A lot of things were happening simultaneously at the newly renovated David Geffen Hall Saturday evening for the multimedia performance of “San Juan Hill: A New York Story,” featuring trumpeter/percussionist Etienne Charles’ composition. Like the music, the hall is a dazzling edifice, replete with five or six tiers of balconies, a 50-foot wide digital screen, a spacious welcome center, and enough toilets to accommodate the more than 2,200 attendees. 

While spectators focused on the beauty of the Wu Tsai Theater and enjoyed the plush seats with plenty of room for long legs, Charles’ task was to present a soundscape reflecting the people and culture who resided there before urban removal razed the neighborhood. His score touched on the music that enlivened the community before the wrecking ball arrived in the late ’50s, and often as jazz, salsa, the Charleston Strut, calypso, and the blues emanated from his Creole Soul ensemble, a fast-moving picture show flashed on the massive screen. 

One of the most engrossing moments occurred when the screen was emblazoned with the words “Riot 1905,” and there was a wee bit of cacophony in Charles’ music, replicating the bedlam but it was nonetheless a sonorous evocation. Further along in San Juan Hill’s development that got its name from the Spanish American War, there were elements of bebop that to some extent signified such former residents there as Thelonious Monk and Bud Powell. When the ubiquitous Lana Turner returned to the screen to embellish the period with her narrative, a historical tableau unfolded, one that extended from the indigenous Lenape to Leonard Bernstein’s “West Side Story.”

After a lengthy exposition of totally immersive music, the ensemble shared the vast stage with the New York Philharmonic Orchestra, and under the direction of Jaap van Zweden they combined to offer shifting styles of rhythm and harmony, commensurate with the diverse creativity of San Juan Hill, and the current flavors at Lincoln Center. And when Charles’ trumpet soared above the orchestra it highlighted the new acoustics, which in the past had been a complaint. This bravura moment gave way to a lovely blend of Sullivan Fortner’s pianissimo and Elena Pinderhughes’s symphonic flights on flute, all of it in keeping with Alex Wintz’s guitar, Ben Williams’ bass tempo and John Davis’ drums. The pace quickened when Charles set aside his trumpet and straddled the congas and his exchanges with saxophonist Godwin Louis inspired an explosive passage of melody from the orchestra that came close to the colorful array of Charles’ pink suit, Fortner’s orange jacket, and Louis’ green outfit.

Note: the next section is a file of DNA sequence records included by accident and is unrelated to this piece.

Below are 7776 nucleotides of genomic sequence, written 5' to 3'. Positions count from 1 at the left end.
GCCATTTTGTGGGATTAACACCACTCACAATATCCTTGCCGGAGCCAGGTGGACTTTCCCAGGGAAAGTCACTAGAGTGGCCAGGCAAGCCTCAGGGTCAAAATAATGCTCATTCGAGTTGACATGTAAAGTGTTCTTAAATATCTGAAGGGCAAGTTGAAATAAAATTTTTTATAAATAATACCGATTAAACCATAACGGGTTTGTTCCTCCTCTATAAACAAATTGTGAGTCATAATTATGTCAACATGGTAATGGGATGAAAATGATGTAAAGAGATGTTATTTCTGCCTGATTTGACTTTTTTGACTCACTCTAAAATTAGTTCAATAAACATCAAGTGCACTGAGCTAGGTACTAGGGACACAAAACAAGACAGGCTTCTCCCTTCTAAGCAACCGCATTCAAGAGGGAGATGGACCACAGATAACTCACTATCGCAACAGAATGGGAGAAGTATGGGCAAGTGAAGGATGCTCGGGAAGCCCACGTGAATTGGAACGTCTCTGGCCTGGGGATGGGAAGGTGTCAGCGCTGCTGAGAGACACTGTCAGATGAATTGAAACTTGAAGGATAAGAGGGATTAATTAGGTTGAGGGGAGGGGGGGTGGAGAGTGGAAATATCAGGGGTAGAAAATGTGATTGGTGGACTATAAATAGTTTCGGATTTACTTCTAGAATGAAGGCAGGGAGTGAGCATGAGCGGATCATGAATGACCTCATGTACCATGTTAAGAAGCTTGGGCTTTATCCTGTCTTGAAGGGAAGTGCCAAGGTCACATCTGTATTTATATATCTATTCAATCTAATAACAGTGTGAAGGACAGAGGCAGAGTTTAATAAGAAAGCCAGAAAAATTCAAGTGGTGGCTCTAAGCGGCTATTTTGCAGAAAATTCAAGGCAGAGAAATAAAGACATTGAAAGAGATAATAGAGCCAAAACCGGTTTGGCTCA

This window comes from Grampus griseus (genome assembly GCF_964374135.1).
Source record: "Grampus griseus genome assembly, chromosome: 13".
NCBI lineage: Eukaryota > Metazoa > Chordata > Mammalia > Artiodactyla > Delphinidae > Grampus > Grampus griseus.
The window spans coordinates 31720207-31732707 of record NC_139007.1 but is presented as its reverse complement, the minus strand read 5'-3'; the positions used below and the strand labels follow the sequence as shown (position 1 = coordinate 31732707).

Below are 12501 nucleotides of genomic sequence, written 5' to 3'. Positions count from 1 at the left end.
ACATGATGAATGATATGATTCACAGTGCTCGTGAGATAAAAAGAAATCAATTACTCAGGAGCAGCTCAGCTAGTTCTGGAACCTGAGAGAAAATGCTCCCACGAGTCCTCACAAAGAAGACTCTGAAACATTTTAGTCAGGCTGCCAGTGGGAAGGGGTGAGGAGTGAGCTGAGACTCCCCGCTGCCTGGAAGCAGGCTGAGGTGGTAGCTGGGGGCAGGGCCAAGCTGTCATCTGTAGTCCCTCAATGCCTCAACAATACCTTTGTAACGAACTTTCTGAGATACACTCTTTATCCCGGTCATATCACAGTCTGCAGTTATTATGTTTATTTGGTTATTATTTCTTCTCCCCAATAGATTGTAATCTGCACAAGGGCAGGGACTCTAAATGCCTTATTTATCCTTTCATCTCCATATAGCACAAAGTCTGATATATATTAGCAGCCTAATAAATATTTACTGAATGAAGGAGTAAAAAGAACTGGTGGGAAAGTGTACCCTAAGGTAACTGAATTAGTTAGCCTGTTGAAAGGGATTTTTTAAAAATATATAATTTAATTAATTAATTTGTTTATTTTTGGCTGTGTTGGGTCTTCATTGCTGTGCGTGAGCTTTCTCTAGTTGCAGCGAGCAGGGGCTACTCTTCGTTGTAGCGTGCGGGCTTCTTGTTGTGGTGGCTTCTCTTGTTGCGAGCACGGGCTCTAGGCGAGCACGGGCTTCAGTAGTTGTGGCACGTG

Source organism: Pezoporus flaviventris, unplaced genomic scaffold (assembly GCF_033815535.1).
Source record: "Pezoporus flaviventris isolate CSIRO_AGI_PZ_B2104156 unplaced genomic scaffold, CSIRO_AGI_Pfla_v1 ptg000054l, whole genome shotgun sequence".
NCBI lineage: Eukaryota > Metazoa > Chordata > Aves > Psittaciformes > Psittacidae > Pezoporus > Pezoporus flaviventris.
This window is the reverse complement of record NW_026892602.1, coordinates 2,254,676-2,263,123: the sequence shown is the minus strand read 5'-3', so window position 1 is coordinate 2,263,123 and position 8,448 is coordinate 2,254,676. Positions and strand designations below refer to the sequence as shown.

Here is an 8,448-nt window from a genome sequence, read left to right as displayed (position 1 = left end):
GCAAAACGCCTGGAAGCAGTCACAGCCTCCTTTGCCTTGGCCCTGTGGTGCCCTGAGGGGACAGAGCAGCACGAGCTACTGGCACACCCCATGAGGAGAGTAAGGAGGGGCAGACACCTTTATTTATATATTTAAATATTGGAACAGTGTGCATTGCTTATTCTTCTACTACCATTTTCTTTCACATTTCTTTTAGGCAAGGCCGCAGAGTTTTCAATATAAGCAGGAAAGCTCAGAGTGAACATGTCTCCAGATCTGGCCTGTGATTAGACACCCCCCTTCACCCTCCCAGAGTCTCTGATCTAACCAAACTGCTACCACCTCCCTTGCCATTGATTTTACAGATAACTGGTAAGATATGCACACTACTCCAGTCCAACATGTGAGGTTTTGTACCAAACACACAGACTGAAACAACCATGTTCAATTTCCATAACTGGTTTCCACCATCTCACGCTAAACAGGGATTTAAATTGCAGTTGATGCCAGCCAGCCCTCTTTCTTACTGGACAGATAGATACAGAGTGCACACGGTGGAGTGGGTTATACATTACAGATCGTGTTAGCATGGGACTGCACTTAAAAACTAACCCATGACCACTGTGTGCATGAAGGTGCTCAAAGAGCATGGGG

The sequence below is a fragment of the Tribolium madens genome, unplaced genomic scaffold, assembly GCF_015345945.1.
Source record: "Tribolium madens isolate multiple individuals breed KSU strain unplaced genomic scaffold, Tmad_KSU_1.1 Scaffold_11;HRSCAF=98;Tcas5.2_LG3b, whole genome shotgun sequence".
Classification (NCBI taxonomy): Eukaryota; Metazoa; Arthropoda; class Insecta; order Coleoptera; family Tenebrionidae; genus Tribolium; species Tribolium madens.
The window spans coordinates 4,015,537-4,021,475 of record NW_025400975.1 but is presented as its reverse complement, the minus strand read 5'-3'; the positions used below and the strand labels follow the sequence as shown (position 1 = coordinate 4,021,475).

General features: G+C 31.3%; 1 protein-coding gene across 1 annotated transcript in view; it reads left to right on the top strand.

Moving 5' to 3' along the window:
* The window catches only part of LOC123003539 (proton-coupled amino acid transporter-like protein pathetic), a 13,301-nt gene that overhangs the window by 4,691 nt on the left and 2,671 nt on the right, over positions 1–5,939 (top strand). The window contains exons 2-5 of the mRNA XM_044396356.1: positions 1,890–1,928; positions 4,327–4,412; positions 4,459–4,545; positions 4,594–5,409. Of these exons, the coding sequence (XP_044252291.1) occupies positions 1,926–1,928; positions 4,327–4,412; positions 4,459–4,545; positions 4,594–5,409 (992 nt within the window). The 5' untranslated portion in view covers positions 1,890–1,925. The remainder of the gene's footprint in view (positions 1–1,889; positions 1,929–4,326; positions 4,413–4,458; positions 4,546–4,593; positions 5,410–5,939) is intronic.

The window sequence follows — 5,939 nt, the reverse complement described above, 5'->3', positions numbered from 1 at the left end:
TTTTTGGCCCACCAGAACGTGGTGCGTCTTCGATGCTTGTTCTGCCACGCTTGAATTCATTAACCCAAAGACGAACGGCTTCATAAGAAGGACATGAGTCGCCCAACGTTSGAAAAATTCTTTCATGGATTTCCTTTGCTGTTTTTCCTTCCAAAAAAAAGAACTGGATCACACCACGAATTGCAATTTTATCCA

It was informative to see among the images on the screen one of Hannah Elias, “The Negro Enchantress,” a wealthy sex worker of the late 19th century and to hear the triumphant overture akin to her magisterial bearing. Again, Charles’ trumpet gave the moment additional sonority, and intermittent spurts from DJ Logic on the turntables left an impression of Trinidadian pans, consistent with Charles’ lineage.

The renewal of a facility that was once called Avery Fisher Hall on sacred ground that used to be San Juan Hill will certainly have a number of unforgettable concerts, but it’s hard to imagine it will have the symbolic tropes, the historic intersections of Charles’ premiere.

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